Fresno Bee Newsroom Blog

Obama wins Fresno Co. again; shows west side strength

The San Joaquin Valley is often touted — along with Orange County and Southern California’s Inland Empire — as one of the Republican Party’s bulwarks against the rising tide of Democratic control.

But last November, Fresno County — the very heart of the Valley — once again went for Democrat Barack Obama over Republican Mitt Romney in the presidential election. It wasn’t a blowout. Obama won 49.7% to Romney’s 47.9%. So Fresno County is light blue, but blue nonetheless.

How did it break down?

Generally speaking, east went for Romney (in the 23rd Assembly District, which elected Fresno Republican Jim Patterson, Romney won 55% to Obama’s 43%) and west for Obama (in the 31st Assembly District, which reelected Fresno Democrat Henry T. Perea, Obama won big, 62% to Romney’s 36%).

These are, of course, generalizations. Turnout, for instance, was higher in the 23rd District.

For those keeping score across the Valley, the three main Fresno-area congressional districts (Republican Tom McClintock represents the sparsely populated foothill and Sierra parts) broke down like this:

In the 21st Congressional District, Obama won 55% to Romney’s 44%. This district, which covers parts of Kern, Tulare and Fresno counties and all of Kings County, elected Hanford Republican David Valadao.

In the 22nd Congressional District, Romney won 57% to Obama’s 42%. This district, which covers parts of Tulare and Fresno counties, reelected Tulare Republican Devin Nunes.

And in the 16th Congressional District, Obama won 59% to Romney’s 39%. This district, which covers parts of Fresno and Madera counties and all of Merced County, reelected Fresno Democrat Jim Costa.

Fresno County updates its vote count; little is changed in races

Fresno County on Friday did its first vote-count update since Tuesday’s election, and not much has changed.

Everybody who was leading on election night is still leading, and no challengers have significantly closed any gaps.

For instance, on election night Republican challenger Mitt Romney had 50.72% of the vote and President Barack Obama was at 47.13%. Now, Romney is at 50.37% and Obama at 47.45%. That means Obama has shaved about two-thirds of a percentage point off of Romney’s initial lead.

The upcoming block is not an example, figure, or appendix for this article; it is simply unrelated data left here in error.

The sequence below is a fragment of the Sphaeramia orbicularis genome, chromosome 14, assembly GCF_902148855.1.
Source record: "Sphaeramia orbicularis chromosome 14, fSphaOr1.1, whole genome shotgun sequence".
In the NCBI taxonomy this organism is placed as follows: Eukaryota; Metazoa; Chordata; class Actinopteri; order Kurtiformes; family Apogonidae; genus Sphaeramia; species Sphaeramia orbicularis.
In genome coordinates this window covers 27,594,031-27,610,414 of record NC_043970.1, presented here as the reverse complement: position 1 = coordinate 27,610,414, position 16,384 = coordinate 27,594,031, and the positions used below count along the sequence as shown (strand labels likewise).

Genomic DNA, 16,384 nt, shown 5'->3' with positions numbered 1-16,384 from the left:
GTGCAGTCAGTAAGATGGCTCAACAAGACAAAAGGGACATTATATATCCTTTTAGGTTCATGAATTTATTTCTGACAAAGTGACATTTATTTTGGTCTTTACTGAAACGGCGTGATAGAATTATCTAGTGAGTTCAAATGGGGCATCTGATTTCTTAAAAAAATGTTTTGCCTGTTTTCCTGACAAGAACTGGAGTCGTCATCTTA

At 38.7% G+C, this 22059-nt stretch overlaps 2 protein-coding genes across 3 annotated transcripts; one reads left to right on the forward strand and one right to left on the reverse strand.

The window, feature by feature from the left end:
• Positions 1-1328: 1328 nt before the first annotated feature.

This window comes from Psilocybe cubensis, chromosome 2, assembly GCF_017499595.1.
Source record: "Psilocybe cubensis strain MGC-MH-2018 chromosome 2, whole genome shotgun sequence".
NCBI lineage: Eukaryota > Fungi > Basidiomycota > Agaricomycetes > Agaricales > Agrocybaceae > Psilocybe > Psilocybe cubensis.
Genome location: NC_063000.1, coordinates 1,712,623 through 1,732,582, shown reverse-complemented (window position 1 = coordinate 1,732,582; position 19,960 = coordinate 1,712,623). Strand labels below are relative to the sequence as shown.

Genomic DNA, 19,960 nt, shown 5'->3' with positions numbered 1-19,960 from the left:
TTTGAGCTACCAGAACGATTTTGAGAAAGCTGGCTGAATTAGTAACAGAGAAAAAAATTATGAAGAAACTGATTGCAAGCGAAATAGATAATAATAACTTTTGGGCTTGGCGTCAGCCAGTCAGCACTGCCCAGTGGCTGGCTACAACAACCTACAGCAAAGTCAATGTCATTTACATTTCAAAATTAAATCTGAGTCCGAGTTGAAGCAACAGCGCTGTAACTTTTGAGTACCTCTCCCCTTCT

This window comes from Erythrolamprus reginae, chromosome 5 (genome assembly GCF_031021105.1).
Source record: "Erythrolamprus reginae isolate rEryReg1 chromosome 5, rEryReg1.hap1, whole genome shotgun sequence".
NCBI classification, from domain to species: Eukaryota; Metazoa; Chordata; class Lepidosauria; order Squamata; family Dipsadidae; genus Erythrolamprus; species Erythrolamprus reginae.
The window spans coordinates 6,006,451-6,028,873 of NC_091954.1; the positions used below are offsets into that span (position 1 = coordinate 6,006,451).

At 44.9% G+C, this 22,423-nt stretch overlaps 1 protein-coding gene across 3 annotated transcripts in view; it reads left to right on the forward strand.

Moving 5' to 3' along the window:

Fresno County counted 19,000 absentee ballots and has 78,000 still to count. Of those, around 54,000 are absentee, and the rest provisional.

“It’s going to take us days,” Fresno County Clerk Brandi Orth said.

In Tulare County, around 20,000 absentee and 10,000 provisional ballots remain to be counted, and in Kings, it is 1,500 provisional ballots.

Madera County doesn’t do updates until it completes its count, but Clerk Rebecca Martinez said Friday that around 4850 ballots remain to be counted. Almost half are provisional, with the rest absentee ballots.

The race to watch in Madera County is the District 3 supervisorial race to replace incumbent Ronn Dominici, who chose not to seek re-election after 12 years on the board.

On election night, just eight votes separated Madera City Council Member Gary Svanda and businessman Rick Farinelli, with Svanda holding the slight lead.

Martinez said District 3 has 1,041 absentee ballots and 545 provisional ballots to count.

Political Notebook: Obama has more Valley donors, but Romney has raked in far more cash

In city after city across the central San Joaquin Valley, President Barack Obama has attracted more donors for his reelection campaign than his challenger, Republican Mitt Romney.

But when it comes to the local cash haul, Romney rules.

Take Fresno, for instance. Obama had 2,214 donors with Fresno mailing addresses, while Romney had just 696. But those 696 donors gave Romney $438,050, while Obama’s more than 2,200 contributed $223,716.

The average per donor? It is $629.38 for Romney, and just $101 for Obama.
Across the region, it is similar story — Exeter, Visalia, Kingsburg, Hanford, Madera, Merced mailing addresses all show more Obama donors, but more total money for Romney.

It even holds true in a Republican stronghold like Clovis, where Obama had 455 donors to Romney’s 259, but Romney raised $135,107 to Obama’s $42,700.

Given Romney’s local high-dollar fundraisers, this is hardly surprising. The biggest of them all came in May, when Romney raked in more than $1 million at a fundraiser at the Sanger-area home of prominent west-side rancher John Harris and his wife, Carole.

Obama, by comparison, has never held a Valley fundraiser. All his campaign donations came from local people who took the initiative and sent in a check. The only exception would have been if a local wealthy Democrat attended one of Obama’s Los Angeles or Bay Area fundraisers.